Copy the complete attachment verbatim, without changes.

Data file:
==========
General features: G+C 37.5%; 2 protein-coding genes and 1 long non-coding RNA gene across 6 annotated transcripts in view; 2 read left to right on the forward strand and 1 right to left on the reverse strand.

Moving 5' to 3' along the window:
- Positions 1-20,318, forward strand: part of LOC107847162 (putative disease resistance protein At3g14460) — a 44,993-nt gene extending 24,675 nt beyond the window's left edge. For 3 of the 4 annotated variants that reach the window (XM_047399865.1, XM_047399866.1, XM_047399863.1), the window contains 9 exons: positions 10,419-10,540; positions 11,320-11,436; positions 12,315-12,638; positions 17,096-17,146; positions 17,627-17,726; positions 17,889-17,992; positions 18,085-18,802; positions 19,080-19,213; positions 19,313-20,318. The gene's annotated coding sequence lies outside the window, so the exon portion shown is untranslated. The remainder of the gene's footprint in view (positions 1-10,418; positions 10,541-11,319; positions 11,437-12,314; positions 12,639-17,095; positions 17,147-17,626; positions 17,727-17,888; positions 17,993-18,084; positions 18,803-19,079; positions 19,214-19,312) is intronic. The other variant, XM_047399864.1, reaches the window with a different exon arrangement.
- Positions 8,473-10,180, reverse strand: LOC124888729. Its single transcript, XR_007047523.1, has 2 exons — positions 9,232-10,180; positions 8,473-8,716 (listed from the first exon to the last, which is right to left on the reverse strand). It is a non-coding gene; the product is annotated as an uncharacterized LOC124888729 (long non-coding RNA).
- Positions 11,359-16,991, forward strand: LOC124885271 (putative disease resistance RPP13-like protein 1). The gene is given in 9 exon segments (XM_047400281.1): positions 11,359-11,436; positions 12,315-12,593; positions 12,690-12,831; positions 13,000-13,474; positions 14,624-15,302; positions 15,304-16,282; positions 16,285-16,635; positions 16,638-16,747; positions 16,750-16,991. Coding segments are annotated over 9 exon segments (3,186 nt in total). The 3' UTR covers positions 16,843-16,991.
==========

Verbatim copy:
General features: G+C 37.5%; 2 protein-coding genes and 1 long non-coding RNA gene across 6 annotated transcripts in view; 2 read left to right on the forward strand and 1 right to left on the reverse strand.

Moving 5' to 3' along the window:
- Positions 1-20,318, forward strand: part of LOC107847162 (putative disease resistance protein At3g14460) — a 44,993-nt gene extending 24,675 nt beyond the window's left edge. For 3 of the 4 annotated variants that reach the window (XM_047399865.1, XM_047399866.1, XM_047399863.1), the window contains 9 exons: positions 10,419-10,540; positions 11,320-11,436; positions 12,315-12,638; positions 17,096-17,146; positions 17,627-17,726; positions 17,889-17,992; positions 18,085-18,802; positions 19,080-19,213; positions 19,313-20,318. The gene's annotated coding sequence lies outside the window, so the exon portion shown is untranslated. The remainder of the gene's footprint in view (positions 1-10,418; positions 10,541-11,319; positions 11,437-12,314; positions 12,639-17,095; positions 17,147-17,626; positions 17,727-17,888; positions 17,993-18,084; positions 18,803-19,079; positions 19,214-19,312) is intronic. The other variant, XM_047399864.1, reaches the window with a different exon arrangement.
- Positions 8,473-10,180, reverse strand: LOC124888729. Its single transcript, XR_007047523.1, has 2 exons — positions 9,232-10,180; positions 8,473-8,716 (listed from the first exon to the last, which is right to left on the reverse strand). It is a non-coding gene; the product is annotated as an uncharacterized LOC124888729 (long non-coding RNA).
- Positions 11,359-16,991, forward strand: LOC124885271 (putative disease resistance RPP13-like protein 1). The gene is given in 9 exon segments (XM_047400281.1): positions 11,359-11,436; positions 12,315-12,593; positions 12,690-12,831; positions 13,000-13,474; positions 14,624-15,302; positions 15,304-16,282; positions 16,285-16,635; positions 16,638-16,747; positions 16,750-16,991. Coding segments are annotated over 9 exon segments (3,186 nt in total). The 3' UTR covers positions 16,843-16,991.